Tuesday, 9 April 2019

Catching up on reviews

First up, The Tattooist of Auschwitz by Heather Morris. This is my 4th. book for Becky's World at War reading challenge covering the category, 'A book set in Europe'.

Lale Sokolov and his family are part of a large Jewish community who live in Krompachy, Slovakia. After the Germans invade in 1939 their contented life slowly begins to disintegrate as the persecution of the Jews begins. In 1942 Lale is removed from his family and sent to Aushwitz-Birkenau in Poland. He doesn't know it's a concentration camp but when he realises this he decides to be a survivor. He's taken up by the Tattooist who has the job of tattooing prisoners deemed strong enough to work for the Germans, numbers tattooed on arms that will become iconic in decades to come. Eventually Lale finds himself the sole tattooist with privileges that include more food and a room of his own. He meets Gita, a female prisoner, and falls in love, he's determined that she too will survive this terrible place.

There seems to be some debate about whether this is fiction or non-fiction. I gather some of the facts presented are thought to be inaccurate, there's a good article about it here. Regardless, this is, obviously, a very sobering book to read. It's written totally without frills, starting from when Lale gets loaded onto a cattle truck with so many other men that there's hardly room to breathe, let alone anything else, right through to the end of the war when the Russians arrive. It is, of course, appalling. I've read quite a few books like this and every single time I end up wondering how on earth this kind of inhumanity can happen. The book may or may not be factually accurate but I'm pretty sure it gives a true account of what life was like in concentration camps, the way in which the lives of inmates were worth less than nothing, and what you had to do if you wanted to survive. We must never forget and if this book, accurate or inaccurate, helps us to keep the memory of the dead alive then that's fine by me.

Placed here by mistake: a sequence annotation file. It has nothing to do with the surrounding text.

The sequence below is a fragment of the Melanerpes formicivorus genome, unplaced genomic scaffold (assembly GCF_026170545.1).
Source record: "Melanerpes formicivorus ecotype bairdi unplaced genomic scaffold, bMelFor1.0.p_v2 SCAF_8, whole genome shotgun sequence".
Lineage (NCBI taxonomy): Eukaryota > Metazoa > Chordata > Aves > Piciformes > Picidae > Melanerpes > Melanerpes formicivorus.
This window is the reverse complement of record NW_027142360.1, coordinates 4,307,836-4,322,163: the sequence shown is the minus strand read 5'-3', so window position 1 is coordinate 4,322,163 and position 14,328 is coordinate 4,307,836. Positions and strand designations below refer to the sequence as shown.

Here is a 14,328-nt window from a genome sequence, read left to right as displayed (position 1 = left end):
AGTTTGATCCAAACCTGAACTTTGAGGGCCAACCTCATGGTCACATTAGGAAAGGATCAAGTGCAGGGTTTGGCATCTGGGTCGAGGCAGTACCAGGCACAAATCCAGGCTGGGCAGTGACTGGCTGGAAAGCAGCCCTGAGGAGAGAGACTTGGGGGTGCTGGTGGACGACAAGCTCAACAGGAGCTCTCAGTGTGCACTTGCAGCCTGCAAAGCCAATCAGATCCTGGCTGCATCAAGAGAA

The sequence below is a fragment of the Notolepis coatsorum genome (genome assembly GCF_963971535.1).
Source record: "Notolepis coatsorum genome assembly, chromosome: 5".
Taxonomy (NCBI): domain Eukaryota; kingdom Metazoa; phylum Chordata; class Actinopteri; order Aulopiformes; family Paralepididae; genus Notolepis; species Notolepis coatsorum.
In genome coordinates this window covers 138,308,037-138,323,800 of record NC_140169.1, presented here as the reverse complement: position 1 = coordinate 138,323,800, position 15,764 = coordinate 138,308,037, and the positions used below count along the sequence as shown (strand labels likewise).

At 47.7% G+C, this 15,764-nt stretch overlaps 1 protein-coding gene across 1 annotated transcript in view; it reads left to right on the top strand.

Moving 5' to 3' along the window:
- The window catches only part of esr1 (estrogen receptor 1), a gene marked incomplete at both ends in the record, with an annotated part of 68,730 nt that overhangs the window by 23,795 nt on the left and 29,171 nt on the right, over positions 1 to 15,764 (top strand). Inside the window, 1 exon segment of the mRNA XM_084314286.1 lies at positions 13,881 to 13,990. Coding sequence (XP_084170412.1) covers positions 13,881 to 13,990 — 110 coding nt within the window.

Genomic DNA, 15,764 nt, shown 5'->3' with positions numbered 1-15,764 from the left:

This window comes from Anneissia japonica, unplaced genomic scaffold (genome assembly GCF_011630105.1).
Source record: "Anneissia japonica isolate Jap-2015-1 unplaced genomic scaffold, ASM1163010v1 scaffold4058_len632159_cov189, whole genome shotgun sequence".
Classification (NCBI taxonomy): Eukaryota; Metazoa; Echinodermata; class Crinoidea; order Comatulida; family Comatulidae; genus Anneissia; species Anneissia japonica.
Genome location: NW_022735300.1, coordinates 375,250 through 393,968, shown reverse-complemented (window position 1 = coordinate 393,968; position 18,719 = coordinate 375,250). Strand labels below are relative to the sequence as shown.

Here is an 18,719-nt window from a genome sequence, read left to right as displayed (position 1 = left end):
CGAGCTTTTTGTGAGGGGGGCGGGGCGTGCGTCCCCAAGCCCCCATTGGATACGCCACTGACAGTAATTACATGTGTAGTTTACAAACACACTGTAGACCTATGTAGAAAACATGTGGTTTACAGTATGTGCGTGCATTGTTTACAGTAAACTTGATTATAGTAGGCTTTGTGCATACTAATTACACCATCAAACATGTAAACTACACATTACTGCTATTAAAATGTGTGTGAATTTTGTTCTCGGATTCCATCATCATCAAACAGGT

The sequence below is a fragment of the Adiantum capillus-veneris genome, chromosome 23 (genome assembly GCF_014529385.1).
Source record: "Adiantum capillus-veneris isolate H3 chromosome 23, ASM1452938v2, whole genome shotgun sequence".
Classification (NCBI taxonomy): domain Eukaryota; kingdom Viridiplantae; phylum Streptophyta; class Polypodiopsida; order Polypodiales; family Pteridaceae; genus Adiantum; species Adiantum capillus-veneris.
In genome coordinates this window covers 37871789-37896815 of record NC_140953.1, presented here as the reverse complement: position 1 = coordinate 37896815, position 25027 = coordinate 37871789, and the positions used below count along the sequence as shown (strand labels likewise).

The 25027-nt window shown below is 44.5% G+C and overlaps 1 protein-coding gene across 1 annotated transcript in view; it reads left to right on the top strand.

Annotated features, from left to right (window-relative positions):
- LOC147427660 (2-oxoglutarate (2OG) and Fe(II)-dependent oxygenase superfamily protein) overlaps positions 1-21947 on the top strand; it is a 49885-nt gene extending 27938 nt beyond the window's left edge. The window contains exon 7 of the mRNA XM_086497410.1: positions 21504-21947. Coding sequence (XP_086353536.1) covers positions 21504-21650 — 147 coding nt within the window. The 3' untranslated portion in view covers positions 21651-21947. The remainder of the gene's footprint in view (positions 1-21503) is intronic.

Lastly, The Toy Makers by Robert Dinsdale.

The year is 1906 and Catherine Wray is young, single... and pregnant. She's from a middle-class family so arrangements have been made for her to go somewhere for the duration of her pregnancy: a home for unmarried mothers where she can have her baby and then have it taken for adoption. But Cathy has no intention of giving her baby away. She sees an advert for staff for The Emporium, a toyshop in London, and runs away from home. The Emporium is owned by Papa Jack, an elderly refugee from Eastern Europe, and his two sons, Kaspar and Emil, Kaspar being the eldest and most talented when it comes to creating magical toys. Because that's what The Emporioum is all about... magical toys. It opens on the first frost of the winter and closes when winter is over. Cathy finds a home there, hiding her pregnancy and loving the work and the people. She comes to the notice of the two sons and both fall in love with her but what will they do when Cathy can no longer hide her pregnancy and she will need the kind of help that neither are prepared for?